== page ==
But appellant argues that the tax commission which framed this constitutional provision, and the legislature which proposed it, were composed of men of experience and knowledge "who ought not to be charged even by inference with having intended when indicating the character of the property to be taxed in the manner proposed, to have deliberately used language with a view to the result that would necessarily follow" from the most natural construction of that language above indicated. Therefore, appellant argues that the language does not mean what it says but does mean that if any property is partly used for railroad purposes, that partial use to the extent of its value estimated upon the business' gross returns, is subject to be thus taxed. To the inference of the experience and intelligence of the tax commission and of the legislature we may give ready assent, but it is precisely for this reason and because these constitutional provisions were thus prepared with care by men understanding the plain use of plain language that the construction for which appellant contends may not be sustained. Appellant, while arguing for the intelligence of the framers of this constitutional provision, asks us to declare that their language does not mean what it says, but something radically and essentially different from what it says. Thus, if the framers of this provision had meant that any piece of property partially used in the railroad business should be partially taxed they would have said so. But what they have said is that only property exclusively used, or only some part of it exclusively used, should be so taxed, with the result that when not so exclusively used the old form of local taxation should still obtain. If confirmation of this meaning of plain language were required it will be found in the practical difficulties which would arise from the construction contended for by appellant, difficulties which, if that construction was ever contemplated by the framers of the constitutional provision, they would have removed by provisions of law. To illustrate, if this substituted percentage tax based on revenue is to apply to a single piece of property partly used for railroad purposes, that indivisible portion of it not so partly used must be subject to local taxation by local assessors under the strict ad valorem tax, or it escapes taxation altogether. How shall a local assessor assess a portion of a steamboat? What portion shall he assess and what shall be the ad valorem value placed upon the portion which he does assess? All these would be practical questions under appellant's contention and would require answer at the hands of the law. The fact that these manifest contingencies have not been provided for by law is additional evidence that the framers of the constitution meant what they said, — namely, that only property used exclusively, or only a severable part of property used exclusively in the operation of the business of the company, should be included in the list of property whose sole and only tax is covered by the gross revenue percentage, and that the earnings of other properties not so exclusively used in whole or in part are not an element in the admeasurement of this tax.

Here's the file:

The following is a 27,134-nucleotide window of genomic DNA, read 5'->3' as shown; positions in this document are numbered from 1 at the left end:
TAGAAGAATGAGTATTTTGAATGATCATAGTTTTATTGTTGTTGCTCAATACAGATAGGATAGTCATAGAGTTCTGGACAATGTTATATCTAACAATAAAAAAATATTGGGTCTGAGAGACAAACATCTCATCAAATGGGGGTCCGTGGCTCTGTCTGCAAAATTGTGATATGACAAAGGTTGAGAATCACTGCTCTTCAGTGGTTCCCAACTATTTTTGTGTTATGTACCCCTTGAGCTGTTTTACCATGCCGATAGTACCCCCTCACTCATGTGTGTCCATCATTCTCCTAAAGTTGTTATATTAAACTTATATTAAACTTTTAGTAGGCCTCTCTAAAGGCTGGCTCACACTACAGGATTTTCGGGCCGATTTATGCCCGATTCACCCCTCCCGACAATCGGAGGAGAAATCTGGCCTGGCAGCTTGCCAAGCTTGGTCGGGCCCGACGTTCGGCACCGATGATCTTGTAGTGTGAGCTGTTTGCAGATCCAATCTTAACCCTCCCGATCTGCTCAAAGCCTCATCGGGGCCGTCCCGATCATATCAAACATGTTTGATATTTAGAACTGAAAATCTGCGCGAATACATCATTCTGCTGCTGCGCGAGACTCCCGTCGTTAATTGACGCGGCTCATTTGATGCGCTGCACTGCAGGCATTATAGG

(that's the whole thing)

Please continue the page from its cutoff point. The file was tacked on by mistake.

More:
The cases uniformly so hold. Thus, in Chicago B. Q.R. Co. v. Rhein, 135 Iowa, 404, [112 N.W. 823], the statute declared that the railway property taxed should include all property "real or personal, exclusively used in the operation of such railway." The supreme court held that the telegraph lines of the railroad which were used in the ordinary transaction of its railroad business but which were also leased to the Western Union Telegraph Company were not exclusively used in the railroad business and therefore were not within the purview of the statute. In Herter v. Chicago, etc. Ry. Co., 114 Iowa, 330, [86 N.W. 266], it was decided that while grain elevators, operated by a railroad, were necessary and proper in the conduct of the road, they were not exclusively used in such conduct within the taxing statute if they were used by others. And to like effect is the decision of the supreme court of Illinois in Illinois Central R. Co. v. People, 119 Ill. 137, [6 N.E. 451].
Further, it is argued that the steamboats are a necessary part of plaintiff's business and "to say that they are not a necessary part is to say that plaintiff would carry as many passengers over its rails to Tahoe if no way existed for those passengers to reach other points on the lake besides Tahoe. We doubt if any one would deny that the operation of the steamboats on the lake stimulates and increases plaintiff's rail receipts and induces travel over its rails that would not be gained if Tahoe was the only destination." All this may be conceded but it is in no sense determinative of the question here, which is one of exclusive use. Thus, in Illinois Central R. Co. v. Irvin, 72 Ill. 452, where the precise question was whether a steamboat owned by a railroad was railroad property, it was said that "The only purpose and use of the steamboat is to facilitate and extend appellant's business as a common carrier to and from points south of Cairo," and the court declared that the boat was not railroad property and that the fact that the use of it added greatly to the revenue of the company was not relevant to prove that the boat was railroad property. In the same way the supreme court of Minnesota in State v. St. Paul M. M. Ry. Co., 42 Minn. 238, [44 N.W. 63], decided that a hotel owned by the railroad company on the shores of Lake Minnetonka, over ninety per cent of the guests of which came over defendant's railroad and which thus largely contributed to its business and income, bore no other relation to the operation of the railroad than did any other enterprise which might tend to improve the latter's business. And to the same effect is Milwaukee St. Paul Ry. Co. v. Board of Supervisors, 29 Wis. 116.
We need not be at pains to discuss the proviso in the act of the legislature of 1911 (Stats. 1911, chap. 335, subd. 8), which defines operative property. If the definition is in harmony with the language of the constitution it does not affect the discussion hereinbefore had. If the definition does violence to the language of the constitution to that extent it cannot be upheld for the definition of the constitution itself must prevail. (San Diego Ry. Co. v. State Board of Equalization, 165 Cal. 564, [ 132 P. 1044].)
That these steamers may not be classed as ferryboats under section 3643 of the Political Code is manifest from a reading of the section, as well as from the authority of Illinois Central Ry. Co. v. Irvin, 72 Ill. 452.
For these reasons the judgment appealed from is affirmed.
Lorigan, J., Sloss, J., Shaw, J., and Melvin, J., concurred.